- Gauges of short-term price swings exceed longer-term measures
- Hedge funds are preparing for more turbulence after Q1 losses
The $5.3 trillion-a-day foreign-exchange market is getting turned on its head.
For the first time since 2010, traders of all five of the world’s most-transacted currency pairs are more wary of price swings in the next three months than over the next year. Typically, longer-term measures of volatility are higher to account for future uncertainty.
The last time the volatility measures were all inverted, markets were caught in the midst of the Greek debt crisis. It’s easy to see why traders are worried once again. Even as slow growth and tepid inflation from Europe to Asia threaten to derail Federal Reserve efforts to raise interest rates, many investors remain steadfast that policy makers will hike in June. The U.K. votes on whether to leave the European Union the same month, while Republicans and Democrats across the U.S. must settle on their preferred candidates for president in July.
“A lot of the short-term risk that you’re looking at now is not very much driven by economic fundamental drivers; it’s more event risk and political risk,” said Samir Sheldenkar, an investment partner at Harmonic Capital Partners in London, which managed about $1.9 billion as of Dec. 31. “You have to worry about that volatility and you have to adjust your positions accordingly.”
While Sheldenkar is the first to admit that higher volatility creates opportunities, sudden jolts make it harder for asset managers to capitalize on trends. Currency-focused hedge funds have lost 3 percent this year after their worst month in at least a decade in March, according to a BarclayHedge gauge.
Three-month measures of future price swings in the yen, pound and Australian and Canadian dollars versus the greenback have surpassed one-year gauges for almost two weeks, while expectations for short-term price swings in the euro reached the highest relative to longer-term measures in more than a month last week.
“We’ve got event risk all over the place,” Bluford Putnam, chief economist at CME Group Inc., said at an event in New York on March 28. “That’s what I think is going to move foreign-exchange markets among the majors.”
Implied volatility jumped in the second half of March amid see-sawing rhetoric from the Fed. Policy makers first lowered projections for rate increases this year, then suggested a hike could come as soon as April, before Chair Janet Yellen reiterated that the central bank should “proceed cautiously” in raising rates. Global developments -- particularly regarding China and the price of oil -- pose risks to the Fed’s outlook, Yellen said.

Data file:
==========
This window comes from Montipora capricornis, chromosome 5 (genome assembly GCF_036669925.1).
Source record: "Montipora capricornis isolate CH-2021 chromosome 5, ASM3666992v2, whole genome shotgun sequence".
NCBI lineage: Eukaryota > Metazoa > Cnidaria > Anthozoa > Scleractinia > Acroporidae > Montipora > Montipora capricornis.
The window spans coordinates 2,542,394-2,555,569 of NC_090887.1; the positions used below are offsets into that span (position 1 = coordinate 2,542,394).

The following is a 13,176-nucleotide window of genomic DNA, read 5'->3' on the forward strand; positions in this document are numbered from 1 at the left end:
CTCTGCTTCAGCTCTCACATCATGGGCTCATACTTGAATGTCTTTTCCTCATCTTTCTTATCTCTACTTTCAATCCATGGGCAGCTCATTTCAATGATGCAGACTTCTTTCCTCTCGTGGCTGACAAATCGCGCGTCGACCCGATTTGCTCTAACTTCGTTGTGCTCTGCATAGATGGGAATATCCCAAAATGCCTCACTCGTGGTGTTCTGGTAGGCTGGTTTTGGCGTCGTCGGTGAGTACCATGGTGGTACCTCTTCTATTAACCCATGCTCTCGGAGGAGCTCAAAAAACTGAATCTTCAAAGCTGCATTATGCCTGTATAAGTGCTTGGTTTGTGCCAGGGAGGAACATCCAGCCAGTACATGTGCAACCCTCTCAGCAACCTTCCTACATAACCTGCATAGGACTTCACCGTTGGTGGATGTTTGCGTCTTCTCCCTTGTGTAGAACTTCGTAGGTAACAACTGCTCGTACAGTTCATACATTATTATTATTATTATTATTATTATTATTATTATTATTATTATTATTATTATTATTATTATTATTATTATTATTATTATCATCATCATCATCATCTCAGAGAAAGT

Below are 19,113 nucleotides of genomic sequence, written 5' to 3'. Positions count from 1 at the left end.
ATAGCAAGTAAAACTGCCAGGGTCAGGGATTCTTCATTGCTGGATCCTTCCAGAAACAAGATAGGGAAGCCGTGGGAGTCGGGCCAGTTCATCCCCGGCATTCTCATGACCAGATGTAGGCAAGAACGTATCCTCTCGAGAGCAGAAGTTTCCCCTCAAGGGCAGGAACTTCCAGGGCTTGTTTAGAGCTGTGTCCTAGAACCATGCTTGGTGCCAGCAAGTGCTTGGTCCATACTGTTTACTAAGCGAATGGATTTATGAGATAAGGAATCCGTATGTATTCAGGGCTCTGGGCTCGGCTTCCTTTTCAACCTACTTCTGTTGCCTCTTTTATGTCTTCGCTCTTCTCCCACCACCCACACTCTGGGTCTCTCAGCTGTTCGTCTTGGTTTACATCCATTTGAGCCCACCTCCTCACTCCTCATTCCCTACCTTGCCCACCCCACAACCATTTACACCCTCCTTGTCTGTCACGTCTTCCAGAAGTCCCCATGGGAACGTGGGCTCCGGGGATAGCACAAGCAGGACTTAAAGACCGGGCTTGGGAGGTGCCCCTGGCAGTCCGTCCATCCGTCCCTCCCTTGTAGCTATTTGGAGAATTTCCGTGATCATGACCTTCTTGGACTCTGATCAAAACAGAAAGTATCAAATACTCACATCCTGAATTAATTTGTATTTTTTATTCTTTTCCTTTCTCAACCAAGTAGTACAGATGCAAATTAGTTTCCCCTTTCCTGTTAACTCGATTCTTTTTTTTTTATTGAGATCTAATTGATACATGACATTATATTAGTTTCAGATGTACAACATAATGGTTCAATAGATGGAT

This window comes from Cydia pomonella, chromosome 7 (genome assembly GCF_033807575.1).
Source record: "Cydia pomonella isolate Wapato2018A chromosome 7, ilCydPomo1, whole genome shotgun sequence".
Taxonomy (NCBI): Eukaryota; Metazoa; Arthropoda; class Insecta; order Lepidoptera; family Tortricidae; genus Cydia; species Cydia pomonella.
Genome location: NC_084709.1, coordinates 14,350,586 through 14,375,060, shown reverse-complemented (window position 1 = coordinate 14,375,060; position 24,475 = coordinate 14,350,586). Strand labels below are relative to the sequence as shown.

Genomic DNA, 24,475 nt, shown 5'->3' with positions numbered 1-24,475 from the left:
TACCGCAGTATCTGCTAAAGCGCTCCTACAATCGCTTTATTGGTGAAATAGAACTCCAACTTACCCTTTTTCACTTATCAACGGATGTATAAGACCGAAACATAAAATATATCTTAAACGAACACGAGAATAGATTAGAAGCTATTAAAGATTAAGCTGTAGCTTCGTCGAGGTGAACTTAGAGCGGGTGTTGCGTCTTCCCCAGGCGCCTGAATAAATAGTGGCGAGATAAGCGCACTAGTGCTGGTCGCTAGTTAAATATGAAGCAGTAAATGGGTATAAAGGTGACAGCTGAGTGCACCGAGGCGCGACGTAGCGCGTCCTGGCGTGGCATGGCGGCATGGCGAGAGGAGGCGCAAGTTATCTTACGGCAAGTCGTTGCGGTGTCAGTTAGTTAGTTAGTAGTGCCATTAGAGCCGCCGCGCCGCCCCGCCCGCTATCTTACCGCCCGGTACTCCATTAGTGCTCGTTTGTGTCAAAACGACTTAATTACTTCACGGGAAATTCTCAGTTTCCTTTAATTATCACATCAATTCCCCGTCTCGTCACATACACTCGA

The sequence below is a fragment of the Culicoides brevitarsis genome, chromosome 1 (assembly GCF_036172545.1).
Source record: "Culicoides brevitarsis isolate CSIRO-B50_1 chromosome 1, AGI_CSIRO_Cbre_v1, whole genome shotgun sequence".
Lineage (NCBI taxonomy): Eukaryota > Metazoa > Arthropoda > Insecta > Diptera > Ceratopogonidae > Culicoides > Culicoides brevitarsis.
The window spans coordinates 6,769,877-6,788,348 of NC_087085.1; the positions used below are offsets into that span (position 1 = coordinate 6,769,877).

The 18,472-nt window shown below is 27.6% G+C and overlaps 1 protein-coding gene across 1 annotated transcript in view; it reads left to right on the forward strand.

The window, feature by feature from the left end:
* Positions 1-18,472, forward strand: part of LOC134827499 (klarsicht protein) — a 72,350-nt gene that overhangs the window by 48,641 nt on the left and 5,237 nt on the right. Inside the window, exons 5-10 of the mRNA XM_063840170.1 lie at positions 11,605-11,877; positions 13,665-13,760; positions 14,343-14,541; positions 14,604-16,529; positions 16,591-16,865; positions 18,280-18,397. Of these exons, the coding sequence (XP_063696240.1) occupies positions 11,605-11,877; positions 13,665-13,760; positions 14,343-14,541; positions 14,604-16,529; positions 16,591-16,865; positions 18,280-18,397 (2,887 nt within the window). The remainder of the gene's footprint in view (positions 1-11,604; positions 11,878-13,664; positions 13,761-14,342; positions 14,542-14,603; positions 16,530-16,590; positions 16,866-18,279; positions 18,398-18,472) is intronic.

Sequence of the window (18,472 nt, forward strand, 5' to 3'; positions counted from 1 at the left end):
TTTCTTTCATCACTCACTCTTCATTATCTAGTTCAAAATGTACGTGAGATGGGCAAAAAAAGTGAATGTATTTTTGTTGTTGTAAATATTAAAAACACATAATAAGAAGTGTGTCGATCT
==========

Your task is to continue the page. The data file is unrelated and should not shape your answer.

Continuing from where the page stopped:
Fed officials are still forecasting two interest-rate increases in 2016, after December’s first hike in almost a decade. That’s in contrast with market wagers, with traders assigning coin-flip odds to whether the central bank will be able to raise rates even once this year.
“Markets will continue to be pushed around by the Fed’s ‘will they, won’t they?’,” said Paresh Upadhyaya, director of currency strategy in Boston at Pioneer Investments, which oversees about $236 billion. “Concerns remain about China growth, about global growth as a whole, commodity prices and what that means for currencies, and therefore we could see follow-through volatility.”
Politics are also lifting volatility, Upadhyaya said, pointing to the U.K. referendum on exiting the EU, which could lead to a “Brexit.”
Polls show the vote is too close to call, with the Bank of England listing “Brexit” at the top of its list of near-term domestic threats to financial stability. Pacific Investment Management Co. sees about a 40 percent probability that Brits vote to leave Europe’s common market on June 23, while an Opinium poll conducted for the U.K.’s Observer newspaper and published April 1 showed the electorate choosing 43 percent to 39 percent to quit the EU.
Hedge Fund Pain
Expectations for further price swings come after global currency volatility rose 1.3 percentage points in the first quarter, the biggest leap in the first three months of a year since 2008, a JPMorgan Chase & Co. index shows.
Speculators have pared positioning amid the volatility, cutting bets on dollar strength versus eight of its peers to the lowest since July 2014, according to Commodity Futures Trading Commission data.
“People have just moved to the sidelines,” said Jason Leinwand, a New York-based managing director at Riverside Risk Advisors LLC, which advises clients on foreign-exchange risk and hedging strategies. “The hedge fund community usually lives on volatility and they’re getting hurt by it this time around.”